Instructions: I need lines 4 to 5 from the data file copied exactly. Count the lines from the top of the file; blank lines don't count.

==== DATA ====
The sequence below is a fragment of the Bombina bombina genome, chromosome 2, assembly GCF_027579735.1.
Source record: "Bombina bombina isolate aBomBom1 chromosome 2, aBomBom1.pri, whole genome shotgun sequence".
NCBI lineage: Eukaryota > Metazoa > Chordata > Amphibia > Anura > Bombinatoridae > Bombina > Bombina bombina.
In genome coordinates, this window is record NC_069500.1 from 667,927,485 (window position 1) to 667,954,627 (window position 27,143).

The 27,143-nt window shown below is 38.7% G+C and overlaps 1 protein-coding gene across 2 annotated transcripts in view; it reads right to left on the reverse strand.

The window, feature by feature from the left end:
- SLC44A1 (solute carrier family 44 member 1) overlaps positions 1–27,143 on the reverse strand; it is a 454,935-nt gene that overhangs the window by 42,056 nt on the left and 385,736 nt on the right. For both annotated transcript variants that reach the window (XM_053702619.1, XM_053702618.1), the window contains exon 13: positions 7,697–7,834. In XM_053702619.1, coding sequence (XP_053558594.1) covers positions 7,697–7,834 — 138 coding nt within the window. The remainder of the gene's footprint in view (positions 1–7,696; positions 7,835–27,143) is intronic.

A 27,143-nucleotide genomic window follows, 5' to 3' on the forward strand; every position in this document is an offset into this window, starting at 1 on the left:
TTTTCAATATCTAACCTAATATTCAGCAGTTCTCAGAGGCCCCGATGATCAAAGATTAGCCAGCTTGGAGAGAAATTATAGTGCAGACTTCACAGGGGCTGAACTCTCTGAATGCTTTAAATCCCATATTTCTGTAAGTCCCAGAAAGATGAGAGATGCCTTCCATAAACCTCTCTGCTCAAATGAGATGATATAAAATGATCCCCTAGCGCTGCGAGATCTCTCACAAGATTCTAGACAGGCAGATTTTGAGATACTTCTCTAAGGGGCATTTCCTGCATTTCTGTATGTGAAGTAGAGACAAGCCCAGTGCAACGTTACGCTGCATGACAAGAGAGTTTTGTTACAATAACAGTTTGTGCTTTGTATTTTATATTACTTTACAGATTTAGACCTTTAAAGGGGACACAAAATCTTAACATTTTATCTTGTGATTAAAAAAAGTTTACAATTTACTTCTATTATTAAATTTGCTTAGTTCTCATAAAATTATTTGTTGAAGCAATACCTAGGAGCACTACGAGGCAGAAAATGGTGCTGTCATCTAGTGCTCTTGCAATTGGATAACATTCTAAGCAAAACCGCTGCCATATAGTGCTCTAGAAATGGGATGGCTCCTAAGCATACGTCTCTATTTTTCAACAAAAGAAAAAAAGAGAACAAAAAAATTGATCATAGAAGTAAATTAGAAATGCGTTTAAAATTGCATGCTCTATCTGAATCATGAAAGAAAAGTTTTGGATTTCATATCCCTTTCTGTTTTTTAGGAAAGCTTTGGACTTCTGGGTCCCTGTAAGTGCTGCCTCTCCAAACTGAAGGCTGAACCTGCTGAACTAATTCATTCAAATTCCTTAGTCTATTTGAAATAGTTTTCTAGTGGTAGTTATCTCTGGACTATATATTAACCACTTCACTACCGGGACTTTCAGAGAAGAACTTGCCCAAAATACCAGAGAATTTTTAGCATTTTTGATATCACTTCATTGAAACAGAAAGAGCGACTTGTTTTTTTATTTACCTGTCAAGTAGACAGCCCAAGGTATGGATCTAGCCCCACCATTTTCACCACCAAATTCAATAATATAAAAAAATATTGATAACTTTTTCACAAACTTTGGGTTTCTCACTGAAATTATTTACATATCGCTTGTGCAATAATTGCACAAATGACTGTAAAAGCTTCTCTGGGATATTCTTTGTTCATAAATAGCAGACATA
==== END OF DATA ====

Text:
In genome coordinates, this window is record NC_069500.1 from 667,927,485 (window position 1) to 667,954,627 (window position 27,143).

The 27,143-nt window shown below is 38.7% G+C and overlaps 1 protein-coding gene across 2 annotated transcripts in view; it reads right to left on the reverse strand.